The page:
Demand for tocilizumab has subsequently increased substantially worldwide. Roche, the manufacturer, issued a statement in August 2021 highlighting a global surge in demand, which had increased by over 400% in the US alone since the start of the pandemic.16

The manufacturing processes for biological drugs such as tocilizumab are complex, and the capacity to rapidly scale up production is more limited than for other drugs. The unprecedented increase in demand for tocilizumab has resulted in global supply shortages.17 In September, the Australian Therapeutic Goods Administration warned that intravenous tocilizumab stocks would run out unless usage was reduced by 75%.18 And shortages in the subcutaneous formulation of tocilizumab mean that patients in the UK are now restricted to no more than four weeks’ supply at a time.

Global shortages raise important questions around how to prioritise and conserve the use of potentially life saving medications such as tocilizumab. Patients with some rheumatic diseases have few other treatment options (for example, those with giant cell arteritis or systemic juvenile idiopathic arthritis), and some countries have prioritised these patients for treatment with IL-6 inhibitors.18 Patients with other diseases such as rheumatoid arthritis have alternative options, including tumour necrosis factor-α inhibitors, Janus kinase inhibitors, B cell depletion therapy, and T cell co-stimulatory blockade. However, not all options are available or effective for everyone. Furthermore, changes to treatment increase the risk of disease flares, which in turn increase the risk of severe covid-19. Reducing the dose of IL-6 inhibitors may be another option for patients who are in remission,19 but again this increases the risk of disease flares.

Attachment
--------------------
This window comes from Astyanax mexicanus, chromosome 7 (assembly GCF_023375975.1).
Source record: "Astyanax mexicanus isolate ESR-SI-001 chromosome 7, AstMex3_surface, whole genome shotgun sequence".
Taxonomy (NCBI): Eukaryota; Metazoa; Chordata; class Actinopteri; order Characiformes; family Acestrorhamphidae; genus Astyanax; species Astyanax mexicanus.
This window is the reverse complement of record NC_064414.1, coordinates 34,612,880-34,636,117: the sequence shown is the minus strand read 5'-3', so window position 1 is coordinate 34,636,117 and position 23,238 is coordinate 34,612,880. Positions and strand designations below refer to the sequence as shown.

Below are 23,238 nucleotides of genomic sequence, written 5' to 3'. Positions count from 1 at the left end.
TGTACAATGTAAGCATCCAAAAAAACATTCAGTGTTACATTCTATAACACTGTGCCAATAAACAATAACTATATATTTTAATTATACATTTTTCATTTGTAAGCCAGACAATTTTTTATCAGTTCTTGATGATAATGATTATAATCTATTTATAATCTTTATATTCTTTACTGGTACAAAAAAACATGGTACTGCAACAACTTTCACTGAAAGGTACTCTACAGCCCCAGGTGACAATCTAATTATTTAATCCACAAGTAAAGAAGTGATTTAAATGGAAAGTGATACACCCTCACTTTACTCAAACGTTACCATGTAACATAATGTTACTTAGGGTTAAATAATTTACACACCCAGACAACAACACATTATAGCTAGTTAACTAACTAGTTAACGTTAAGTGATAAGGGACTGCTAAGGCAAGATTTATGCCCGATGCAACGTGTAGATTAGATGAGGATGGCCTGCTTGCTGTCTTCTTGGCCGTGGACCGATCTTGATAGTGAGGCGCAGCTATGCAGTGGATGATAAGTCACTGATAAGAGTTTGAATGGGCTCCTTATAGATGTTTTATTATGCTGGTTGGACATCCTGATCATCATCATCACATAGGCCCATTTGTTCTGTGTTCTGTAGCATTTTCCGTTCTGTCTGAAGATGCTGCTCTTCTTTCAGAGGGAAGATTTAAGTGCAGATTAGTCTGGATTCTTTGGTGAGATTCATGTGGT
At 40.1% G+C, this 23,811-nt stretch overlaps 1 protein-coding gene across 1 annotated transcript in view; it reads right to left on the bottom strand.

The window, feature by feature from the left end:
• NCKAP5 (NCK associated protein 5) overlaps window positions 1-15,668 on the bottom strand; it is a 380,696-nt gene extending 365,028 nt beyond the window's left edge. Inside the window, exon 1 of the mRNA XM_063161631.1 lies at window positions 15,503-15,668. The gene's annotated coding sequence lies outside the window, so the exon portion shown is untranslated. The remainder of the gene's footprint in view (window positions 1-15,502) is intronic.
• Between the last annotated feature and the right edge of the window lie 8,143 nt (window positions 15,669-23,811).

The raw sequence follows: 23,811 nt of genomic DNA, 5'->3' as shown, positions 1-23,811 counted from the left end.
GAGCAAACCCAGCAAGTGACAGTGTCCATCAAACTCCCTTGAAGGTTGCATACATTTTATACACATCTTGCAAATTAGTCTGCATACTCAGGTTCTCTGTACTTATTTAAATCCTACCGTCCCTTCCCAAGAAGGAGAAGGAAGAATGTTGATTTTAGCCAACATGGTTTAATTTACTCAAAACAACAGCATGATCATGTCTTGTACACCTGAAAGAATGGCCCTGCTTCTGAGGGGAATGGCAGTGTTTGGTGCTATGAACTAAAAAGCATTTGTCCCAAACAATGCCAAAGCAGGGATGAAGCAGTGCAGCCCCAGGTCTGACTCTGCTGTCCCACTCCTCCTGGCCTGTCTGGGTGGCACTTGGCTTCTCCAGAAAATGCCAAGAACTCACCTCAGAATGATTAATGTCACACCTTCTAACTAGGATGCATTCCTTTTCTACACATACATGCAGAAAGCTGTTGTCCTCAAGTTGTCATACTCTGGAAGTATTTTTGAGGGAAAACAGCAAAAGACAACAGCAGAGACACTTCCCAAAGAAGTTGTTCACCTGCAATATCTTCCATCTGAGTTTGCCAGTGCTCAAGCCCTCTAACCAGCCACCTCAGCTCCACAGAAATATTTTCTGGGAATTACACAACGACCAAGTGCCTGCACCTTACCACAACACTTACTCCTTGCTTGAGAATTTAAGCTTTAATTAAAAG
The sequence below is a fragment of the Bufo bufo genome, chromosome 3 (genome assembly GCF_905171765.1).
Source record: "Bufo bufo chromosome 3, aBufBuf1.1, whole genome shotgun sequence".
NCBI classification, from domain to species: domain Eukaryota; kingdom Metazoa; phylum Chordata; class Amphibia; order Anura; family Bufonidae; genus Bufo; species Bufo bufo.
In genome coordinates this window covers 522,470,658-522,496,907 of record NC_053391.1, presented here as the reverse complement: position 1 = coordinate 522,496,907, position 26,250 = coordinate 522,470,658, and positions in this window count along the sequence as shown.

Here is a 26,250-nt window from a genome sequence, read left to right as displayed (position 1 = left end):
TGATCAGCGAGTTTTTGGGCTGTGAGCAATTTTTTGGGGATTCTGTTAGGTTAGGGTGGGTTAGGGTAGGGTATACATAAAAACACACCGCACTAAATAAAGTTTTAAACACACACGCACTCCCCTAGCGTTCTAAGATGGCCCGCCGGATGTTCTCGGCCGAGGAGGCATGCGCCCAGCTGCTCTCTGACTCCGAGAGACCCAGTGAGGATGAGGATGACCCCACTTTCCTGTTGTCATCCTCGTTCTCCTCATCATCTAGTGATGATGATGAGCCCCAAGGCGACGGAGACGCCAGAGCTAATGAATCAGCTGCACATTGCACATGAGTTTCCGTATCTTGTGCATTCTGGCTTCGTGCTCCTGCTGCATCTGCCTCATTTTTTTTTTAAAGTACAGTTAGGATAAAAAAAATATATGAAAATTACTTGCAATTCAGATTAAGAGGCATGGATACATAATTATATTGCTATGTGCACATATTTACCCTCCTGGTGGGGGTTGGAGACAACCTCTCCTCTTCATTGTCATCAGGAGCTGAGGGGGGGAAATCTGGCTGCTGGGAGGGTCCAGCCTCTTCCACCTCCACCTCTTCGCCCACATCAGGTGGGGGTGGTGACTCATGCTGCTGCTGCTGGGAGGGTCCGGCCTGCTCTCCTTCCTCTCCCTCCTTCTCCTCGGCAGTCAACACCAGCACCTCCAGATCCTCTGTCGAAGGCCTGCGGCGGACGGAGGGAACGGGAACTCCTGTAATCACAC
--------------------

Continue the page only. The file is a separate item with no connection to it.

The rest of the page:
Shortages of hydroxychloroquine, sulfasalazine, and tocilizumab have understandably caused anxiety and stress for patients. Many have been taking these treatments for a long time, having struggled to find alternatives that adequately control their disease. These stresses have added to anxiety about covid-19 among people with rheumatic diseases, especially those who are immunosuppressed.20 Rheumatology departments have seen substantial increases in calls to their advice lines throughout the pandemic. The National Rheumatoid Arthritis Society recorded a 600% increase in calls (unpublished data). Medication shortages increased the workloads of rheumatology departments just when many staff were being redeployed to cover inpatient wards. Workload pressures continue with covid-19 recovery activity.

As the pandemic continues globally, shortages of some medications are likely to remain. Clinicians, patient organisations, manufacturers, and policy makers must now work together to agree a plan of action to ensure that patients with rheumatic diseases don’t face the double jeopardy of covid-19 combined with lack of access to vital medicines for their high risk underlying condition.

Footnotes

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References